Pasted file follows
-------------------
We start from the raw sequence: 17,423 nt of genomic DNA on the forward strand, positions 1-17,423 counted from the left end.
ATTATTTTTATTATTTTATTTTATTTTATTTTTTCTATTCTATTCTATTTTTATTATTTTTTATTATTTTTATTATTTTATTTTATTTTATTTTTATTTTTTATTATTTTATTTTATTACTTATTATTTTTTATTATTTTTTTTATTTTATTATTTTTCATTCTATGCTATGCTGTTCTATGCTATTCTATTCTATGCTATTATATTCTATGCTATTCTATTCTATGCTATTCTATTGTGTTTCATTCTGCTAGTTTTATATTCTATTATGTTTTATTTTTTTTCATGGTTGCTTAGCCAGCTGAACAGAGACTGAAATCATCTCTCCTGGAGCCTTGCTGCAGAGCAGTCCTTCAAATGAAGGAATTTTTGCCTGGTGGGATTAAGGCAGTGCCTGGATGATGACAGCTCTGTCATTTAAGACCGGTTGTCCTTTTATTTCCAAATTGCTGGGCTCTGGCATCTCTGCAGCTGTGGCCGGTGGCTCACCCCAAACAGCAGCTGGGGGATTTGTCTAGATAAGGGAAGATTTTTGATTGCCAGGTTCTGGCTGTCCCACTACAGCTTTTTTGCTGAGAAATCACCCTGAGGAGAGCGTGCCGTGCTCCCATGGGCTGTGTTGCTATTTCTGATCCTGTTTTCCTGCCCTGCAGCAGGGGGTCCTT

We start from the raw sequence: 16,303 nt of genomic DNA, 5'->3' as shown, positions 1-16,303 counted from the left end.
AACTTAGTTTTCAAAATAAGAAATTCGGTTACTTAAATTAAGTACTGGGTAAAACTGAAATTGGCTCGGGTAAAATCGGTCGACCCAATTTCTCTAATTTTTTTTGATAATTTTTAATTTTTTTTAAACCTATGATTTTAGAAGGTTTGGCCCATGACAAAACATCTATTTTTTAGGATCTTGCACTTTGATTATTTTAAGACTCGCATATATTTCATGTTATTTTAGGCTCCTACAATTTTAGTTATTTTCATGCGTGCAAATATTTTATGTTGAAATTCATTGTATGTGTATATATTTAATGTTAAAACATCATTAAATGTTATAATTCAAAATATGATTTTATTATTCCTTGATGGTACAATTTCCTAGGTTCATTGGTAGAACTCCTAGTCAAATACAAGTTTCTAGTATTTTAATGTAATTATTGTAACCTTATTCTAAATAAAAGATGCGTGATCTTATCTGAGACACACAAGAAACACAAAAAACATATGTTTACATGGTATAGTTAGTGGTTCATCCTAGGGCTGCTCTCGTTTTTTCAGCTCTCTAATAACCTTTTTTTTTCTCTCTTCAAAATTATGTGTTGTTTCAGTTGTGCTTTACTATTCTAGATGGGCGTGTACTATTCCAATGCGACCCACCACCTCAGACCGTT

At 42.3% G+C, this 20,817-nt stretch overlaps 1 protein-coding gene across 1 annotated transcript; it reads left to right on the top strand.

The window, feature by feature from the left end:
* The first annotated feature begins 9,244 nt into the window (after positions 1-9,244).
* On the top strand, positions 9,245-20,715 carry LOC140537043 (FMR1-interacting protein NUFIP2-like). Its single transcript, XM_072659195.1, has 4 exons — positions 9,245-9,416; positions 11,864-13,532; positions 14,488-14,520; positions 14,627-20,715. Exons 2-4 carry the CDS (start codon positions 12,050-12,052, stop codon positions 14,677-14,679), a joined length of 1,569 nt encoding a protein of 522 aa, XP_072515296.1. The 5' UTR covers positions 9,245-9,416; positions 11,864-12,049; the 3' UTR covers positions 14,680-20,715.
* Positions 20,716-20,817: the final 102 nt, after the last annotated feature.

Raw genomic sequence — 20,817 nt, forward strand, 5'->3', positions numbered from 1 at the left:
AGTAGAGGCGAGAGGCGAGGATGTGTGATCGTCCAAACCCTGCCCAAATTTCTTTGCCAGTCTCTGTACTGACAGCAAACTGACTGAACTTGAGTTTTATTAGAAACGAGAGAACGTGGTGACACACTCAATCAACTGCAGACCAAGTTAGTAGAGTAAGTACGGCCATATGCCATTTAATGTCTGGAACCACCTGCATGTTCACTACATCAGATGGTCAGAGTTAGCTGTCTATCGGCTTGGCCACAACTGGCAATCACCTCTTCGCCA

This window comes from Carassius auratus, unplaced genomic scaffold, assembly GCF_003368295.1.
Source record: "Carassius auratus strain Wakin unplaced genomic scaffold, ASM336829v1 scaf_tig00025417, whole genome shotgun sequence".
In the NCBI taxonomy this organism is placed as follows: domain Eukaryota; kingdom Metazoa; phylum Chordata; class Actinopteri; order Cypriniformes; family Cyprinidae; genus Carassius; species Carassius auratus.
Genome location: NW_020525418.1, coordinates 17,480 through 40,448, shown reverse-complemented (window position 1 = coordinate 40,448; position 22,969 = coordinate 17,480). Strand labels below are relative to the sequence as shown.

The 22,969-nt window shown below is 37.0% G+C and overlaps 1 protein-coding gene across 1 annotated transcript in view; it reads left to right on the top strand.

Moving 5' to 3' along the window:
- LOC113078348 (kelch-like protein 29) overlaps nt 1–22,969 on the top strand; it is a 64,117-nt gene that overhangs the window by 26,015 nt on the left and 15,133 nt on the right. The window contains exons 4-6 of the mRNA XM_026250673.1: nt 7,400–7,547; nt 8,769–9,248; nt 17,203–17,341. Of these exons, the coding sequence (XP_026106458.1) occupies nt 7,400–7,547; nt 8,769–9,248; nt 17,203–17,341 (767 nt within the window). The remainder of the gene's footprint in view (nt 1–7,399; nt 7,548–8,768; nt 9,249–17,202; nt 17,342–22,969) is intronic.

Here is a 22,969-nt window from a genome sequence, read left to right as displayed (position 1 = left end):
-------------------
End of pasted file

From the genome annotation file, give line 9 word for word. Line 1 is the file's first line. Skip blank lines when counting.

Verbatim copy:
* Positions 20,716-20,817: the final 102 nt, after the last annotated feature.